Usain Bolt Not Superhuman After All, Admits Self-Doubt Prior To Rio Olympics

Jamaican sprinter Usain Bolt, the fastest man alive, has been wracked with self-doubt ahead of the 2016 Rio Olympics.

After suffering from a hamstring injury in the Olympic trials earlier this month, it’s understandable that the 29-year-old would doubt whether he could compete at the level that he did in previous Olympics where he left his challengers in the dust.

But with the Games being mired in controversy following the ban on Russian athletes following the doping scandal, Usain Bolt knows what he must do. And so on July 27, the 6-5 athlete touched down in Rio de Janeiro to reclaim his throne as the world’s fastest man.

“I know the sport needs me to win – and come out on top,” he said in a report from the Associated Press, “I’m not going to lose one of the golds, for sure.”

When letting his guard down, Bolt sounded less invincible. Weighing on the Jamaican sprinter’s mind is the fear of hitting 30 next month, the toll of injuries – even being caught up in an extremist attack.

Father Time catches up with all athletes, and Usain Bolt is no exception. The older Bolt gets, the longer his injuries will take to heal. It also means he will need to spend more time in training and preperation to maintain his dominance in sprinting.

“My coach always tells me that the older you get it’s going to get harder, and you have to push yourself,” he added.

For his part, the Jamaican sprinter has been bothered by a back injury that doesn’t seem to want to go away. In fact, he admitted that his back had “really deterioriated” over the past few years. That adds to the doubt Usain Bolt is dealing with ahead of the 2016 Rio Olympics, “but I’m focused and ready to go.”

Indeed, there’s an added pressure for Usain Bolt to bring the fireworks to the 2016 Rio Olympics even as the luster of men’s track-and-field has dulled and women’s athletics is on the rise. He remains one of the most recognizable Olympians to date, and he even has his own emoji to prove it.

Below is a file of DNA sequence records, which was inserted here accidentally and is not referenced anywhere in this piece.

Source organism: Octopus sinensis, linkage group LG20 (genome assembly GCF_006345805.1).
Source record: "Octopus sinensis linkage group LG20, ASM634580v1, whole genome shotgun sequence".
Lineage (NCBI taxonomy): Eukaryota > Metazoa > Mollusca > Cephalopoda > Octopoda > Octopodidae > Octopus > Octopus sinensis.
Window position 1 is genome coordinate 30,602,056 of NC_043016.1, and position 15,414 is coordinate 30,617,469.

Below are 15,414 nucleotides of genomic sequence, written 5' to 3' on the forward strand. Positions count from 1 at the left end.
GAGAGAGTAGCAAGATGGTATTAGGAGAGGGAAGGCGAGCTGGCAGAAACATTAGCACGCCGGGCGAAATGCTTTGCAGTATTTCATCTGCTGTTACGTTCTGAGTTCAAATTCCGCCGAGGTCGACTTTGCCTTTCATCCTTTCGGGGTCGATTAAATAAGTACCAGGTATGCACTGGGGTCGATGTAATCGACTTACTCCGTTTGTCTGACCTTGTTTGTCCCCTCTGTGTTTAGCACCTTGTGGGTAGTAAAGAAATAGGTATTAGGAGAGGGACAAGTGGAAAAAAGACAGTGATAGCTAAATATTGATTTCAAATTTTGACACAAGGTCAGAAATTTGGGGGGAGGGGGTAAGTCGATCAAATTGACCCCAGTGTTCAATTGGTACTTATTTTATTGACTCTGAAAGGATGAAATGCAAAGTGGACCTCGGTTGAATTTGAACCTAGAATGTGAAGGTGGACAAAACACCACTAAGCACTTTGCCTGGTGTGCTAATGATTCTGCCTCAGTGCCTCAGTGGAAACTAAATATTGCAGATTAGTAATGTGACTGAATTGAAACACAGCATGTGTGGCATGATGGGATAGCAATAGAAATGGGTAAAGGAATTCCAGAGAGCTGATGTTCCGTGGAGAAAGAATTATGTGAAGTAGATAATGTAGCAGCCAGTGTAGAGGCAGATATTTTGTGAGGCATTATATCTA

There’s also the huge controversy caused by the ban on the Russian track-and-field team after it was found that the state’s sports ministry aided in giving performance enhancing drugs to the athletes.

In fact, an embarassed Russian President Vladimir Putin ordered an investigation into the alleged doping involving the Olympic team.

The Kremlin leader said the investigation’s purpose is two-fold: to hold responsible those who have full knowledge about cheating, and to exonerate the innocent athletes who will be tainted by the sweeping allegations.

“Sportsmen who don’t dope – and never have – must not answer for those who break the rules,” Putin said.

Meanwhile, Usain Bolt is the first to admit that men’s atheltics have been lagging behind their women counterparts largely because of poor performance. He said that the men across the board “have really underperformed this season.”

However, he quickly added that under the bright lights of the Olympics, men sprinters will come out and compete.

With age and all his injuries, is it time for Usain Bolt to hang up the laces?

The Jamaican athlete dismissed the speculation as he revealed that his team coach actually offered him a position in the 2020 Olympics if he so desires. “This is why he tells me to stop talking about retirement and just take it a year at a time.”

Also, he said that even if he steps down from the sport, he knows that someone else will hold the mantle. Bolt has already left a legacy. The fastest man alive has set a benchmark for other Olympians to aspire to: beat Usain Bolt’s time.

[Photo by Dan Mullan/Getty Images]